Labour and a second Brexit referendum: What does it all mean?
The Labour Party has announced it will be prepared to back a second referendum if its withdrawal plan is rejected by MPs this week.
Here are some key questions about what it all means.
– What has Jeremy Corbyn said about a second referendum?
The Labour leader has said he would put forward or support an amendment in favour of a public vote to stop Theresa May’s deal being “forced on the country” – if the party’s own Brexit demands are not met.
He will first seek to enshrine the party’s five Brexit demands in law by tabling an amendment to the Government’s motion this week.
If the plan is rejected, Labour will then support a second referendum.
– Is this a shift in Labour policy?
Labour has previously distanced itself from backing a second referendum, and its general election manifesto in 2017 accepted the result of the 2016 vote.
Former Labour frontbencher Owen Smith was sacked last year over his support for a second referendum.
But Mr Corbyn has come under pressure from pro-EU MPs to throw the party’s weight behind a second referendum, and at the Labour Party conference in September, party delegates voted to keep the option of a second vote on the table.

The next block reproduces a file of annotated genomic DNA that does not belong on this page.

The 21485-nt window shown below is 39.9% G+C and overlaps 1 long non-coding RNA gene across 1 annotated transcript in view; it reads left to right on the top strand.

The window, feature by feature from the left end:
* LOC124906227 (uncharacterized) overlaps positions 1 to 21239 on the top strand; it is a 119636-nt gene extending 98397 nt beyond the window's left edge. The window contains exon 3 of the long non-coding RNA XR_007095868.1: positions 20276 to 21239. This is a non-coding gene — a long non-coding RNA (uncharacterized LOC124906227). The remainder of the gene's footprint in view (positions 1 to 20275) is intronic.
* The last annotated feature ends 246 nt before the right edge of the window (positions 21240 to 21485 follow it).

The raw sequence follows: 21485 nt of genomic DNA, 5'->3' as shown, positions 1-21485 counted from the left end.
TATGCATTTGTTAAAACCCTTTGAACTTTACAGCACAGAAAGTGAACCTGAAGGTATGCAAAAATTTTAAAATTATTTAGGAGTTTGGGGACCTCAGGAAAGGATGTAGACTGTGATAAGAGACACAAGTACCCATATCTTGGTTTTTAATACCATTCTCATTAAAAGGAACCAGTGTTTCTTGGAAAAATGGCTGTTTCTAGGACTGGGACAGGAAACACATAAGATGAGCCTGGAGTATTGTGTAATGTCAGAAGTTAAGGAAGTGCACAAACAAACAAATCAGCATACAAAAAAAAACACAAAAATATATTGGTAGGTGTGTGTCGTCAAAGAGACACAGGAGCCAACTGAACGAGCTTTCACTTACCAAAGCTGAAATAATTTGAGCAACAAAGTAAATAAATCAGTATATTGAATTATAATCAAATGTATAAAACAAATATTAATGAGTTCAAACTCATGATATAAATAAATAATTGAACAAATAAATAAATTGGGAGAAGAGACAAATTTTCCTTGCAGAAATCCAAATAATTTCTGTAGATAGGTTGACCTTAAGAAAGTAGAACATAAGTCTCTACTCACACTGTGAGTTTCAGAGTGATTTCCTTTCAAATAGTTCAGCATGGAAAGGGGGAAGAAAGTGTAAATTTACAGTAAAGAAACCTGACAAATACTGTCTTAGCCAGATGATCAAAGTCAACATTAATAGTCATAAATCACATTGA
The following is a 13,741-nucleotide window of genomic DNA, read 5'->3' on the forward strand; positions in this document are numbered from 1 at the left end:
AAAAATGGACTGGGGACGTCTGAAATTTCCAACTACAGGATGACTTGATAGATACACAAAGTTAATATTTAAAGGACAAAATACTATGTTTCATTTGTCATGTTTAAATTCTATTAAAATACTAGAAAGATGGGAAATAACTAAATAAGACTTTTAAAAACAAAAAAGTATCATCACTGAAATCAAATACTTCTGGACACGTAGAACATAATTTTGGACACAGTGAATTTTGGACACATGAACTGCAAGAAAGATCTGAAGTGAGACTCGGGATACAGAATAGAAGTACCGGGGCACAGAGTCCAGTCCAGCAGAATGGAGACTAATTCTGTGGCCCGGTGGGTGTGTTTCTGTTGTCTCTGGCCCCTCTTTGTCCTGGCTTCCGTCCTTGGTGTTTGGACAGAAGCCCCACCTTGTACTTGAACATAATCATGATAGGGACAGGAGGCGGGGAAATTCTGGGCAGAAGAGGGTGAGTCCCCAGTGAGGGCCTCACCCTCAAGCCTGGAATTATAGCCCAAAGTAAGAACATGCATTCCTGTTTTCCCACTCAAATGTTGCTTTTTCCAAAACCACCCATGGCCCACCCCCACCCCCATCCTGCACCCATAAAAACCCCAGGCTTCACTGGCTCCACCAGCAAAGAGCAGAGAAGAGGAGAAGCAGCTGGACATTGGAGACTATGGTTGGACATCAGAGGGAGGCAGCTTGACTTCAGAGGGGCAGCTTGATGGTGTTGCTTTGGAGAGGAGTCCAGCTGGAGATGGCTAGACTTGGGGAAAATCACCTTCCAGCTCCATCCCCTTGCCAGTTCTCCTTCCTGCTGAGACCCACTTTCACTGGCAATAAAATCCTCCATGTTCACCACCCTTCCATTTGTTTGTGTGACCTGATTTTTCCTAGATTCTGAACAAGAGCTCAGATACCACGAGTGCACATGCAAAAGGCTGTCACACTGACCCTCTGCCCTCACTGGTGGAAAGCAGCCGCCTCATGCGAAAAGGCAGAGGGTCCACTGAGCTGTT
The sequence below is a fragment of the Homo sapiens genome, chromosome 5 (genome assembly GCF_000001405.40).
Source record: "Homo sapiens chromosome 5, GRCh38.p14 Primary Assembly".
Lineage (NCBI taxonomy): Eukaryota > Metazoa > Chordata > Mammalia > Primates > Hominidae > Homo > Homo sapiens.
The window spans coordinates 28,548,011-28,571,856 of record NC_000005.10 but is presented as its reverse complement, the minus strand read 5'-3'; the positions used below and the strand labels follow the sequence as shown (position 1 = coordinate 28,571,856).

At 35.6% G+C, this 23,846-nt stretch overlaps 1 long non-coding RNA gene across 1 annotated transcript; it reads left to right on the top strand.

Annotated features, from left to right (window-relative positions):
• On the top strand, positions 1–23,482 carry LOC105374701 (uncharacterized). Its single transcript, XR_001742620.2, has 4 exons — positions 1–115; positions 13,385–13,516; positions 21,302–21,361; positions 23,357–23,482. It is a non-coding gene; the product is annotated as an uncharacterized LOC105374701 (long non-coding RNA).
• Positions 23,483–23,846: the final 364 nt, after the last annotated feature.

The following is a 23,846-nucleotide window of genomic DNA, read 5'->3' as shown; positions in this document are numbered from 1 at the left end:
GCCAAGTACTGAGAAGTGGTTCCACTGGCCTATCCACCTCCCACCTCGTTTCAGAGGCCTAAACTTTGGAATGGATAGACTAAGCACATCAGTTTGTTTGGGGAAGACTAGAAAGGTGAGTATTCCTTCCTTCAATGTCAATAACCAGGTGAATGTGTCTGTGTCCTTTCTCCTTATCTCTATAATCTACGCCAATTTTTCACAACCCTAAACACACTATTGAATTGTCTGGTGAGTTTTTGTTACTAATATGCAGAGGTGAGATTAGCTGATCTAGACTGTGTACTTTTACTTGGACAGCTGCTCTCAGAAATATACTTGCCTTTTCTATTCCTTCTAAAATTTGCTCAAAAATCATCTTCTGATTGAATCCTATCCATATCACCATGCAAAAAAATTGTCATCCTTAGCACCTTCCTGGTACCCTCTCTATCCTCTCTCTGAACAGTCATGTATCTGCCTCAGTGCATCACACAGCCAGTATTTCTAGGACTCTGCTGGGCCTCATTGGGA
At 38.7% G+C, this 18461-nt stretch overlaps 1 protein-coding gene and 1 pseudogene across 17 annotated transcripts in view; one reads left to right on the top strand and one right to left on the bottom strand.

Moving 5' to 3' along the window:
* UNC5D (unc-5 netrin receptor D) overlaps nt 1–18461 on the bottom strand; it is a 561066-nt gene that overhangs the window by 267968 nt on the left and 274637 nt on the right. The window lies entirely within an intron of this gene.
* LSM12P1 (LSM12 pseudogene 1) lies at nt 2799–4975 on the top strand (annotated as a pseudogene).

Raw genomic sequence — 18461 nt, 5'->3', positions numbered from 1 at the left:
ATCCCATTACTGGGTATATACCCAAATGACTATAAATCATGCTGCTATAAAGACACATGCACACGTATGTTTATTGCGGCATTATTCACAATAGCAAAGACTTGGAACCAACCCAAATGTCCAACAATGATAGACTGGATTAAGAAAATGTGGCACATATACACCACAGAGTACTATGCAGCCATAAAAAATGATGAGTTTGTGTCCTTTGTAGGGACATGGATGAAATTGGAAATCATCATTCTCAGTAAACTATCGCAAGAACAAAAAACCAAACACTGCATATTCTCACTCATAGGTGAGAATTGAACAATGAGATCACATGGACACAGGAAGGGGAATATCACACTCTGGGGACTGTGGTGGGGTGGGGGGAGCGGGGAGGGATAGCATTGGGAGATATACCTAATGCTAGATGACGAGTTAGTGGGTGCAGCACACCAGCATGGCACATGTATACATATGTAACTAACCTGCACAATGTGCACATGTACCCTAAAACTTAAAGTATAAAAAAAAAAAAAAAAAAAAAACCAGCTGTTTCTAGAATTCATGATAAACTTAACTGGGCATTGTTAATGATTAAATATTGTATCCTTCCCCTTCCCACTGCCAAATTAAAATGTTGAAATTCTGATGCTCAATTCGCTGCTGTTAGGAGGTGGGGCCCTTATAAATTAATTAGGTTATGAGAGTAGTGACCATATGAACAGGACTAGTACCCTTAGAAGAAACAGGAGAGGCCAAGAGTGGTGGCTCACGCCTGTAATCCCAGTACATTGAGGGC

Some say the Labour leader’s latest move is an attempt to stop further defections following last week’s Labour split.
– What was the reaction to the move?
The announcement was met with divided opinion among Labour’s own MPs.
Shadow foreign secretary Emily Thornberry told the BBC a second referendum would “break the logjam”, while David Lammy, a supporter of the People’s Vote campaign for a second referendum, said a public vote would bring a “decisive mandate to move forward”.
But Caroline Flint, Labour MP for Don Valley, said the party was in danger of overturning the election promise to respect the 2016 referendum result.
“We can’t ignore millions of Labour Leave voters,” she tweeted. “There are Labour MPs like me who will not support a second ref.”
And Lucy Powell said she “remained to be convinced” on supporting a second referendum, predicting around 25 of her colleagues would not vote for it.
Chuka Umunna, one of the eight MPs who quit the party to join the Independent Group, said the announcement was “better late than never”.
– What would Labour want to be on the ballot paper if there was a second referendum?
It is not clear what the proposed referendum would be on, but a Labour source heavily hinted that a remain option would be on the ballot paper in a second vote, saying: “We’ve said in the past that if there were another referendum that remain would need to be on the ballot paper.”
A briefing paper reportedly given to Labour MPs said any referendum would need to have “a credible Leave option and Remain”.